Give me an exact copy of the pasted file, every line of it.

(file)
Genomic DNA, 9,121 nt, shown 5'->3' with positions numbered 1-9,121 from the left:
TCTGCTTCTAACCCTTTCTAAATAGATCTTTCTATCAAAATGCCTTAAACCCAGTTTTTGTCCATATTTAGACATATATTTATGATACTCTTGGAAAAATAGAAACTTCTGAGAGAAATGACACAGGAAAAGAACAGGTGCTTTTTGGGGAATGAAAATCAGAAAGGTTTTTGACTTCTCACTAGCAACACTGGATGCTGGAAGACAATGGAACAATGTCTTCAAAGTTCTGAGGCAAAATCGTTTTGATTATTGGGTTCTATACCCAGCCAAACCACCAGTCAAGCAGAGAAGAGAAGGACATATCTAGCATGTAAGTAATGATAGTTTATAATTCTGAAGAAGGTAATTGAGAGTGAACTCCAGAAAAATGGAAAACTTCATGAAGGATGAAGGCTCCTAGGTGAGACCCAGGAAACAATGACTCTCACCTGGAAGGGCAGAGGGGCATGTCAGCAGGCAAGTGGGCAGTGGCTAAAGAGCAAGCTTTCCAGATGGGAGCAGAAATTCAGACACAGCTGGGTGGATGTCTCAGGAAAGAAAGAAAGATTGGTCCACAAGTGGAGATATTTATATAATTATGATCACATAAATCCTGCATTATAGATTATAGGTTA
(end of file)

Genomic DNA, 9,121 nt, shown 5'->3' with positions numbered 1-9,121 from the left:
TCTGCTTCTAACCCTTTCTAAATAGATCTTTCTATCAAAATGCCTTAAACCCAGTTTTTGTCCATATTTAGACATATATTTATGATACTCTTGGAAAAATAGAAACTTCTGAGAGAAATGACACAGGAAAAGAACAGGTGCTTTTTGGGGAATGAAAATCAGAAAGGTTTTTGACTTCTCACTAGCAACACTGGATGCTGGAAGACAATGGAACAATGTCTTCAAAGTTCTGAGGCAAAATCGTTTTGATTATTGGGTTCTATACCCAGCCAAACCACCAGTCAAGCAGAGAAGAGAAGGACATATCTAGCATGTAAGTAATGATAGTTTATAATTCTGAAGAAGGTAATTGAGAGTGAACTCCAGAAAAATGGAAAACTTCATGAAGGATGAAGGCTCCTAGGTGAGACCCAGGAAACAATGACTCTCACCTGGAAGGGCAGAGGGGCATGTCAGCAGGCAAGTGGGCAGTGGCTAAAGAGCAAGCTTTCCAGATGGGAGCAGAAATTCAGACACAGCTGGGTGGATGTCTCAGGAAAGAAAGAAAGATTGGTCCACAAGTGGAGATATTTATATAATTATGATCACATAAATCCTGCATTATAGATTATAGGTTA